How do you propose to bring about a re-thinking on part of the doctors?

Petra Kirchem: For example, by providing more information and by broadening the perspective. The WHO already introduced a bio-psycho-social model for a widening of the bio-medical thinking and incorporated it in their statutes in 2001. Essential concepts of this model are self-determination and participation as general goals of rehabilitation. Self-determination and participation of patients in rehabilitation are not only key demands of the WHO, they have also been entered in the German legislation by the SGB IX §4 and §8, and characterise the rehabilitation guidelines of the Bundesarbeitsgemeinschaft für Rehabilitation (BAR) (Federal Association for Rehabilitation).

And these guidelines apply to all German CI centres …

Petra Kirchem: Yes, they apply to all certified centres of rehabilitation. Such centres have to be certified according to the guidelines of the BAR. The implementation of these guidelines requires suitable personnel resources as well as a pooling of expert knowledge with regard to hearing. From an economical point of view this is only possible for competence centres, which means that it can’t be offered close to home for all patients.

Could regional psychological accompaniment and counselling in CI treatment work for outpatients on a local level?

Petra Kirchem: Offering such patients psychological and medical treatment on a high level is only possible by specialising on CI treatment and CI rehabilitation. If you take into consideration the aspect of resources as well, it becomes clear that it can only work if you pool competences in one place. An alternative to inpatient rehabilitation would be a psychological accompaniment of outpatients by registered psychotherapists. But there are several problems: most registered colleagues lack the specific expert knowledge, and they might not be sufficiently practised in verbally communicating with hearing-impaired patients. Besides, our patients don’t usually need psychotherapy but the accompanying support of a rehabilitation psychologist who is in close contact with all the other disciplines required for the treatment. A psychotherapist will hardly be able to accomplish that for outpatients.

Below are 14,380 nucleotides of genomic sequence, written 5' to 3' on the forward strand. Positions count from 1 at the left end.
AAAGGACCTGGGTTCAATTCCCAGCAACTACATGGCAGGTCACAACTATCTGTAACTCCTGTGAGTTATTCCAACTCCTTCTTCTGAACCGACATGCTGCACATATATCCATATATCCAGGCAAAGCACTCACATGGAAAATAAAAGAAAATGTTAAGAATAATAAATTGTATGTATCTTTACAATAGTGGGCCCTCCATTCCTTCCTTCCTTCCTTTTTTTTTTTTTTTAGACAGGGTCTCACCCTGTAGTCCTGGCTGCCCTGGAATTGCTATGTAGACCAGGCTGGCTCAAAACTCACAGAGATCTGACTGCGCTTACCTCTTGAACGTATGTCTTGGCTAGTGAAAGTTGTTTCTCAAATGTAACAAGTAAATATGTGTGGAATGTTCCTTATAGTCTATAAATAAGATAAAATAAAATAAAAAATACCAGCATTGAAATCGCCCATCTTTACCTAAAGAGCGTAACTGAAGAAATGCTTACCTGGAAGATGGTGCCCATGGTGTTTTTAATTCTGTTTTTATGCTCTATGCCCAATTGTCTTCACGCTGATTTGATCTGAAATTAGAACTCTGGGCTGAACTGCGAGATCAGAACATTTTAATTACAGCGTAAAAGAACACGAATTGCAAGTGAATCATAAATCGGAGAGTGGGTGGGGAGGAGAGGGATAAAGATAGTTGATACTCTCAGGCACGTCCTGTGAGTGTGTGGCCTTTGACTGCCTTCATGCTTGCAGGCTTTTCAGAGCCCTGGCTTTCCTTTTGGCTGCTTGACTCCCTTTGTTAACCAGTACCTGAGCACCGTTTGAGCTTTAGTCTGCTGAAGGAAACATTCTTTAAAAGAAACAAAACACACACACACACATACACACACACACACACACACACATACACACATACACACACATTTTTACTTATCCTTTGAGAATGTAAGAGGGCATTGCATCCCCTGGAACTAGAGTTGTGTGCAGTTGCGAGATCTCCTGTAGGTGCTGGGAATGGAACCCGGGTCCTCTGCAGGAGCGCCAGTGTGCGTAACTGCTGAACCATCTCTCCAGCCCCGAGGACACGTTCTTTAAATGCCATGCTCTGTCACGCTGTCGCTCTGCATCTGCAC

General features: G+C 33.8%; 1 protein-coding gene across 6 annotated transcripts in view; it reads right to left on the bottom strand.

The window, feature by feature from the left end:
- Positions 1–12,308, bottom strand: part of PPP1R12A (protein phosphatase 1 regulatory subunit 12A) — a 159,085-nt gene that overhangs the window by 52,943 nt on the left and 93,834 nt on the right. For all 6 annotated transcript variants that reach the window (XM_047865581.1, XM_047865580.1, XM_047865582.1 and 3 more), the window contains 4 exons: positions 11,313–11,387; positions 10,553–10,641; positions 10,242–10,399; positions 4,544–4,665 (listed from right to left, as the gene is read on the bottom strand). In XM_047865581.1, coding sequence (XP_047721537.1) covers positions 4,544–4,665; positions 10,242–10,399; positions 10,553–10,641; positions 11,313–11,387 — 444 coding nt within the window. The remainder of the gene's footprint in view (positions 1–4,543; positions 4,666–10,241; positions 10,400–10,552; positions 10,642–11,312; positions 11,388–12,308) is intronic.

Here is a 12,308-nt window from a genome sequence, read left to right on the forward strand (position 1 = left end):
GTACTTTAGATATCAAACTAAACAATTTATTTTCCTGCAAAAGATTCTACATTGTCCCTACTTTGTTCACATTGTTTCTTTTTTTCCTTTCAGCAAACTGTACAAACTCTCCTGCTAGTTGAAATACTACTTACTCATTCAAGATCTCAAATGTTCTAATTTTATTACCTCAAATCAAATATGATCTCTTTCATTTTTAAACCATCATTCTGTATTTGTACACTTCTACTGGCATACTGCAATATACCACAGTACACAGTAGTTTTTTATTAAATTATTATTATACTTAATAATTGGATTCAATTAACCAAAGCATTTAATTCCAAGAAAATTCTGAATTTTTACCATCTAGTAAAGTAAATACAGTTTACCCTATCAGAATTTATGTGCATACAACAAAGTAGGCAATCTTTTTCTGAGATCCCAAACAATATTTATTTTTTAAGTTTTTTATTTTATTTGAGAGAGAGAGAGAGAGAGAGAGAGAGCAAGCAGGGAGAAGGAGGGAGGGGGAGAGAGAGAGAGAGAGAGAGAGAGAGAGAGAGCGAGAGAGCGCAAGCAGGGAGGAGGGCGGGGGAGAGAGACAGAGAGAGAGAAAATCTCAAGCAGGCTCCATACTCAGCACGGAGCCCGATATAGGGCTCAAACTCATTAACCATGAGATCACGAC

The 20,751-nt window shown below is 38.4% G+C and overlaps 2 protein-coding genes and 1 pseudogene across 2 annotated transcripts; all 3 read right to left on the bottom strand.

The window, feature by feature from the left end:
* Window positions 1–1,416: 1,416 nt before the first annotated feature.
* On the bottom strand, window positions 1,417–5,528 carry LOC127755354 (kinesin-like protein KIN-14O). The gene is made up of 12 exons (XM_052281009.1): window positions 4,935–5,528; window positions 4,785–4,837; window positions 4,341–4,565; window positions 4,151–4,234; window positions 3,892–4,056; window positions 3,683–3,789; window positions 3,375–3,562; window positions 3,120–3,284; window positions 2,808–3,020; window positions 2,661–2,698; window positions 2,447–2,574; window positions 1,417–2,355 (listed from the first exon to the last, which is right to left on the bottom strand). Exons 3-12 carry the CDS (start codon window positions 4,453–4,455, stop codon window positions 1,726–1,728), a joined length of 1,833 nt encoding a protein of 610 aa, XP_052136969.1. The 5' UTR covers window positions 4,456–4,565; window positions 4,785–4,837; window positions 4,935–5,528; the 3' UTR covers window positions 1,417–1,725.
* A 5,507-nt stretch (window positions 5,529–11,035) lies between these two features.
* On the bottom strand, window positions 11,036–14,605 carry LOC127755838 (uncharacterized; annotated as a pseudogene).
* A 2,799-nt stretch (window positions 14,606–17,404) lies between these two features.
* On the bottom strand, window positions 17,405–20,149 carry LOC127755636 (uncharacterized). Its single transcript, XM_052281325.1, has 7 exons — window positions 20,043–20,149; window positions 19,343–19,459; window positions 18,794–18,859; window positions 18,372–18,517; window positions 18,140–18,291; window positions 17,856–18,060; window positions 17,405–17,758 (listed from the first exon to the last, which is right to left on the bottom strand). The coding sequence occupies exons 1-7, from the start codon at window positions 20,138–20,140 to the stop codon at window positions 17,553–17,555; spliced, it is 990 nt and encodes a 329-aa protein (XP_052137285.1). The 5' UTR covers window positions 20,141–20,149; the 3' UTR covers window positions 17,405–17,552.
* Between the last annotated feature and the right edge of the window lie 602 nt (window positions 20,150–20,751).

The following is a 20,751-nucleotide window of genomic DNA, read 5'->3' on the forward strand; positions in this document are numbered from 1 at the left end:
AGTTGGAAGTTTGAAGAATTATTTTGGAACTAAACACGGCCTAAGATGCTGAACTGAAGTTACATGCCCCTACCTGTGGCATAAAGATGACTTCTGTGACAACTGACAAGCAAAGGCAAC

“Unfortunately, there are only 10 to 12 psychologists active in the CI field.”

Do clinics share information concerning their experiences in the area of rehabilitation?

Petra Kirchem: Yes, they do. For example, there are such exchanges of information at medical and audiological conventions for specialists, like the one that has just taken place in Nürnberg. And the therapeutic heads of some CI centres have formed the Arbeitsgemeinschaft Cochlear Implant (Re)habilitation (ACIR) – the Association Cochlear Implant (Re)habilitation. ACIR has established a minimum of criteria which a centre has to fulfil in order to be admitted. They also offer training programmes so that centres that don’t meet the requirements can acquire the missing standards. At the moment, we psychologists are lacking a network, but we aim to establish one soon. One reason for this lack of a network is probably the fact that the importance of psychology in CI rehabilitation is still being underestimated, which is demonstrated by the small number of psychologists – just 10 to 12 – who are active in this field.

Mrs Kirchem, in the name of Audio Infos, I thank you very much for this interview.

Jan-Fabio La Malfa


Photos: Jan-Fabio La Malfa